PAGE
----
Don’t be defensive. Keep your clients happy by being as eager to please them as your competitors are. In any selling situation, you’re still selling after the sale. It won’t be long before a rival asks them, “What do you want that your current supplier isn’t providing?” Get the jump by asking the same question. Seek the criticism before your competitor does!

Try asking open-ended questions that can’t be answered with a “yes” or “no.” For example, “How could we help you with that?” or “What improvements would you like to see?” Then summarize what they have said: “It sounds like we could do a better job if…”

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  • 1. compukol.comhttp://www.compukol.com/blog/learning-to-like-criticism/ Learning to Like Criticism No one enjoys being criticized! Yet, if you want to succeed, you’ve got to overcome all of your natural instincts and actively seek out feedback, good and bad. If you want to advance, you need to develop a positive, flexible, and creative attitude toward feedback. Here are some practical ways to toughen your hide and change your perception. Dif f use at t acks To give yourself breathing room, turn “attacks” of criticism into information exchanges. The natural human reaction is to become defensive and offer a list of reasons why the comment is untrue. This quickly locks both sides into fixed adversarial positions from which it is difficult to retreat. Break the cycle. As difficult as it may be, respond to any negative criticism by immediately considering that it may be correct. Then ask for more specific details, enlisting the accuser as your ally in improving the situation. You’ll get lots of useful feedback, both negative and positive. Discard your highest and lowest rat ings Ignore the 10% who think you walk on water and the 10% who think you are no good at all. Then listen to the middle 80%.” Consider t he source Do your critics have the right background and experience to judge your work accurately? Are they in a position to give you valuable input? You can’t change to satisfy everyone. Separat e int ent f rom cont ent Any negative comments about our actions, appearance, or attitudes automatically seem very personal. Yet, amazingly, the commenter may have had the best intentions. Recognize that different people have different personality styles and communication skills. They may sincerely mean to help, but deliver negative comments in a way that is hard to process and accept. On the other hand, an ill-wisher often provides valuable insights. Decide that it is never productive to take any comments personally. Seek out crit icism Some jobs offer regular job performance evaluations where employees get feedback. If you don’t have such a program, ask for personal feedback anyway, from both your manager and those you manage. Sit down on a regular basis with staff and ask them, “What things am I doing well? What would like me to do more? What should I do less or stop doing?” Recruit your customers as allies by asking them to be your critics.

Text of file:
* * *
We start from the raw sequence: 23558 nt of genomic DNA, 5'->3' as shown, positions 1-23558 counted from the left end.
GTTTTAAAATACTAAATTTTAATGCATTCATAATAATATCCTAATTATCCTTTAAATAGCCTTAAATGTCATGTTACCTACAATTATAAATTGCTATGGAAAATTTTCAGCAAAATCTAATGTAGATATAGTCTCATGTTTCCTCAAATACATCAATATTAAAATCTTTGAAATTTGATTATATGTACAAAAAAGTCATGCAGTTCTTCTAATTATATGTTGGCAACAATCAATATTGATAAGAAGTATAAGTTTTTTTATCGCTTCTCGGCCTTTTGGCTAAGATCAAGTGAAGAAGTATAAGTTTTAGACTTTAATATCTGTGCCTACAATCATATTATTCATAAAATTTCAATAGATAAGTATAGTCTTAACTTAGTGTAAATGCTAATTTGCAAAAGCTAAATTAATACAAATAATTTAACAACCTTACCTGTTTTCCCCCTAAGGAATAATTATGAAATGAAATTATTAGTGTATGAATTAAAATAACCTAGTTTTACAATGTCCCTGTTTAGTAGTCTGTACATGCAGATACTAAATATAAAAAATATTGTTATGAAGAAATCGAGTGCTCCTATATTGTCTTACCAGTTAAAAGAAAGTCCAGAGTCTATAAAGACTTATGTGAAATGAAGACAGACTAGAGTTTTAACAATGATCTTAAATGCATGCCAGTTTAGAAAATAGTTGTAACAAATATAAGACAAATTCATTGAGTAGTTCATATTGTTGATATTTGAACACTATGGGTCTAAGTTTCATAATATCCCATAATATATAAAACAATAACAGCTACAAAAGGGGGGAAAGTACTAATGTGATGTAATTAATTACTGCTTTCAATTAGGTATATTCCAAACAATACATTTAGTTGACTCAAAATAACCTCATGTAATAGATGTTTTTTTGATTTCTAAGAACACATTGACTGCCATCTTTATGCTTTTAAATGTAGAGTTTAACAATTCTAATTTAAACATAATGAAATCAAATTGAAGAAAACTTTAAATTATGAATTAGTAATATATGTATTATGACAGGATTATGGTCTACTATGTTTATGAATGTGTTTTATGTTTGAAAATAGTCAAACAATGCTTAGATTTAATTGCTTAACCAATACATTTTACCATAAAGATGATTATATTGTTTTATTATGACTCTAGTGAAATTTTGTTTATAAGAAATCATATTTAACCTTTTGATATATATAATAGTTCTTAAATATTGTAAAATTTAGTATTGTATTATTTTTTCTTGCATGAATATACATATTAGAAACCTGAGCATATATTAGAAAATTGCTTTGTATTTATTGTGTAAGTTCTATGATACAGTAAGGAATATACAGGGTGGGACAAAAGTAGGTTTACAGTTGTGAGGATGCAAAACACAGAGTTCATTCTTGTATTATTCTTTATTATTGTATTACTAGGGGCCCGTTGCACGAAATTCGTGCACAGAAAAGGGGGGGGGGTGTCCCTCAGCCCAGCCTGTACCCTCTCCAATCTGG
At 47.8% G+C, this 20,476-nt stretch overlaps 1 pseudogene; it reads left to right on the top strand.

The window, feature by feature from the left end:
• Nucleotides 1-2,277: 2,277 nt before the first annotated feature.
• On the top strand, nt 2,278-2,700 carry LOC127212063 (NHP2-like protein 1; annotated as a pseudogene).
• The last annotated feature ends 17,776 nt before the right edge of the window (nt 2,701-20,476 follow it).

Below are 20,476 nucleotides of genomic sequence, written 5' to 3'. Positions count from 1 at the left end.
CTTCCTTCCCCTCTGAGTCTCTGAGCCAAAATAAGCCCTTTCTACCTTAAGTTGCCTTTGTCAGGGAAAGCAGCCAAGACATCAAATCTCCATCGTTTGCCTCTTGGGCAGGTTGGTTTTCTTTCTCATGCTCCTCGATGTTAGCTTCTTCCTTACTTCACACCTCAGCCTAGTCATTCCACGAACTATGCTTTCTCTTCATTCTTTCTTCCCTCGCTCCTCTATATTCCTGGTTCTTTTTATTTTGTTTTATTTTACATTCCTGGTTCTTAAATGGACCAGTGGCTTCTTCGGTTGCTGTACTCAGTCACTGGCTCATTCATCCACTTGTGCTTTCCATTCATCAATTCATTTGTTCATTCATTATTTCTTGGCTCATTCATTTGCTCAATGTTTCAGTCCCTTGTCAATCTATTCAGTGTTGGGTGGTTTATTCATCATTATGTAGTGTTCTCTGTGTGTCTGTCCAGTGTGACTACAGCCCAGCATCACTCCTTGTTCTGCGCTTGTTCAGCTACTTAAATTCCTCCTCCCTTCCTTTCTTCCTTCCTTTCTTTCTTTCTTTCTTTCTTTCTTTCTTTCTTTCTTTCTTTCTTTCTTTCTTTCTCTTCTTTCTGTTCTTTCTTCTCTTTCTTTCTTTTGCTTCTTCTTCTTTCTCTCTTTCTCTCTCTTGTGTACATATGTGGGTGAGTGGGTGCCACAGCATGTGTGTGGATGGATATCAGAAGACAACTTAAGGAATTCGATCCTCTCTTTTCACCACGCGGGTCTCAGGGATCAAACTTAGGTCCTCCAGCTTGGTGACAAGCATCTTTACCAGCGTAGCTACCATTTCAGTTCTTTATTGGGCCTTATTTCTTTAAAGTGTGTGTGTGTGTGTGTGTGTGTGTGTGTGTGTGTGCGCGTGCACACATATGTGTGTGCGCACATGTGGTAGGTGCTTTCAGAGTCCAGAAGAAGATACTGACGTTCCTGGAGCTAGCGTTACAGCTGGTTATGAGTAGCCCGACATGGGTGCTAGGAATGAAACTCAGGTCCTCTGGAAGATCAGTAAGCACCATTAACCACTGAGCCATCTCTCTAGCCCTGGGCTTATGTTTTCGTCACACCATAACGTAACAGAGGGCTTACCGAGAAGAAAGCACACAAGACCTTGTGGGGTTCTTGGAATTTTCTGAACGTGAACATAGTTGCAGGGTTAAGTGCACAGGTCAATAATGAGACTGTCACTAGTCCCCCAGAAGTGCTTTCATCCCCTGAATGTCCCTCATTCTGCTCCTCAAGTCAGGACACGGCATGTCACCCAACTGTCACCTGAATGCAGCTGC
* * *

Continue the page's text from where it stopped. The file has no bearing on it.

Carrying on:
• 2. Don’t be defensive. Keep your clients happy by being as eager to please them as your competitors are. In any selling situation, you’re still selling after the sale. It won’t be long before a rival asks them, “What do you want that your current supplier isn’t providing?” Get the jump by asking the same question. Seek the criticism before your competitor does! Try asking open-ended questions that can’t be answered with a “yes” or “no.” For example, “How could we help you with that?” or “What improvements would you like to see?” Then summarize what they have said: “It sounds like we could do a better job if…” Feed back your f eedback Paraphrasing what you’ve just been told helps to eliminate misunderstandings, honoring and acknowledging the criticism, and compelling you to really listen. “Nothing,” demonstrates better to a client, boss or spouse that you have heard them than paraphrasing their statements.” It also helps you to filter and focus on the useful information. Prot ect yourself We’re not always in shape to cope with negative comments. It’s appropriate to give people feedback on the best time and way to offer you feedback. People learn to treat you the way you teach them to treat you. Don’t expect everyone t o love you Praise and approval are wonderful. We all thrive on them. But we all need a dose of reality now and then. Just because people notice imperfections and point them out doesn’t make them your enemies. If you’ve armed yourself with a positive attitude toward criticism, they are going to be your best friends. Conclusion As painful as criticism can be at times, it is still an extremely important and necessary part of your professional experience. You will find that you generally learn the most from the negative experiences and it will force you to grow and learn and you will be able to bring your business to the next level. We are pleased to provide you with the insightful comments contained herein. For a complimentary assessment of your online presence, let's have coffee . Related Posts: Leveraging Blog Criticism for Your Business How to Deal With Negative Feedback in Social Media Responding Constructively to Readers’ Reviews Social Media Customer Service – Turn Critics Into… Managing Your Online Reputation Effectively